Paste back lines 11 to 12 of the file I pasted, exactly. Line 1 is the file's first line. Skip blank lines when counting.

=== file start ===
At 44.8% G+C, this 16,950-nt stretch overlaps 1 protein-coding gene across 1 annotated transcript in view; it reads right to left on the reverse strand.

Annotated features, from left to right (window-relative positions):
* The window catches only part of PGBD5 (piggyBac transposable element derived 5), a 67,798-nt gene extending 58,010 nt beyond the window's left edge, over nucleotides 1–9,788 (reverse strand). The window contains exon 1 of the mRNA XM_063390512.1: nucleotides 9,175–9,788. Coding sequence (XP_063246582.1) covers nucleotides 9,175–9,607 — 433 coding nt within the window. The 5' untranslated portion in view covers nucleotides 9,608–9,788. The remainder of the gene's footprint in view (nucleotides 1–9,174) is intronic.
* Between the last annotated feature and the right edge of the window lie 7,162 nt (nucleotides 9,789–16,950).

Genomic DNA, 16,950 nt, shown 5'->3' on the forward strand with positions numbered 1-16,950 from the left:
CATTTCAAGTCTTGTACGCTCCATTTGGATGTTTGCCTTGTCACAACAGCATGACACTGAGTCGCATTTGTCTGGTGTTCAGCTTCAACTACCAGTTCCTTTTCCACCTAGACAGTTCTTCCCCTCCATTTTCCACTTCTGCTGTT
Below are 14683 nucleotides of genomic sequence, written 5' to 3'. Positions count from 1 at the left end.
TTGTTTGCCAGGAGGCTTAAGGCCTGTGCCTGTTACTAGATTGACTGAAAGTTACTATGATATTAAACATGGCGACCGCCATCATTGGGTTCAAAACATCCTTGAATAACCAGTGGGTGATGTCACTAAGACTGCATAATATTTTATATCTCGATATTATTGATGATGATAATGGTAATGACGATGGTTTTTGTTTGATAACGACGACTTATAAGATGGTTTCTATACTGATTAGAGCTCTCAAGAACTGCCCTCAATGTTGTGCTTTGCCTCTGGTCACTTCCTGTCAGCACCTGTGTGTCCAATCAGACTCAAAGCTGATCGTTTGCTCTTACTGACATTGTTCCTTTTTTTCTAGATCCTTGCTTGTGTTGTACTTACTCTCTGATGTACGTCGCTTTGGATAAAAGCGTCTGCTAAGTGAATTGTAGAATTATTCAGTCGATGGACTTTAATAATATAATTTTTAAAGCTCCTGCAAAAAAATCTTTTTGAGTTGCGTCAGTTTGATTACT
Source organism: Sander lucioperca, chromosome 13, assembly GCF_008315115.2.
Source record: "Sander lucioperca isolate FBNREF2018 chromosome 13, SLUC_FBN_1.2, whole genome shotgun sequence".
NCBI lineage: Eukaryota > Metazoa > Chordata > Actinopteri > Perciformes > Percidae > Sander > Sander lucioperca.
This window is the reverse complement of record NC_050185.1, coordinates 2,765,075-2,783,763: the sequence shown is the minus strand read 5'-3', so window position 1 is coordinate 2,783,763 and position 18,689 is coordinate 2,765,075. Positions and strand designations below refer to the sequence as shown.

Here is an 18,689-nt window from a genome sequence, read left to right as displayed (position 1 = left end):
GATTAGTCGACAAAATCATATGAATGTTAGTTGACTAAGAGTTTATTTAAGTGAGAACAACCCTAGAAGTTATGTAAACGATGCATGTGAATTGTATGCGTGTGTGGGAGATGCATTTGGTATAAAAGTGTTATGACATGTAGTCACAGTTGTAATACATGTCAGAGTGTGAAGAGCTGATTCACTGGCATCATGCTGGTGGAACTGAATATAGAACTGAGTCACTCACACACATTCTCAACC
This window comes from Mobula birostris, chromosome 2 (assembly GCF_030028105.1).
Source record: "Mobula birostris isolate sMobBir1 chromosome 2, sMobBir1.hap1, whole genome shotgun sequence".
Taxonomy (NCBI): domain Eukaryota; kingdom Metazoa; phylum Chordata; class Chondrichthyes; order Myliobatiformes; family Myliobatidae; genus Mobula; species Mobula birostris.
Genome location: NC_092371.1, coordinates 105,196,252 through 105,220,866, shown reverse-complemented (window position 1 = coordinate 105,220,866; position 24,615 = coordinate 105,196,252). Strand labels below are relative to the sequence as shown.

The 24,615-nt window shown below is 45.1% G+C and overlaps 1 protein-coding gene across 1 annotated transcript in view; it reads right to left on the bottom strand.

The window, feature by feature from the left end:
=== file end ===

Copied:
NCBI lineage: Eukaryota > Metazoa > Chordata > Actinopteri > Perciformes > Percidae > Sander > Sander lucioperca.
This window is the reverse complement of record NC_050185.1, coordinates 2,765,075-2,783,763: the sequence shown is the minus strand read 5'-3', so window position 1 is coordinate 2,783,763 and position 18,689 is coordinate 2,765,075. Positions and strand designations below refer to the sequence as shown.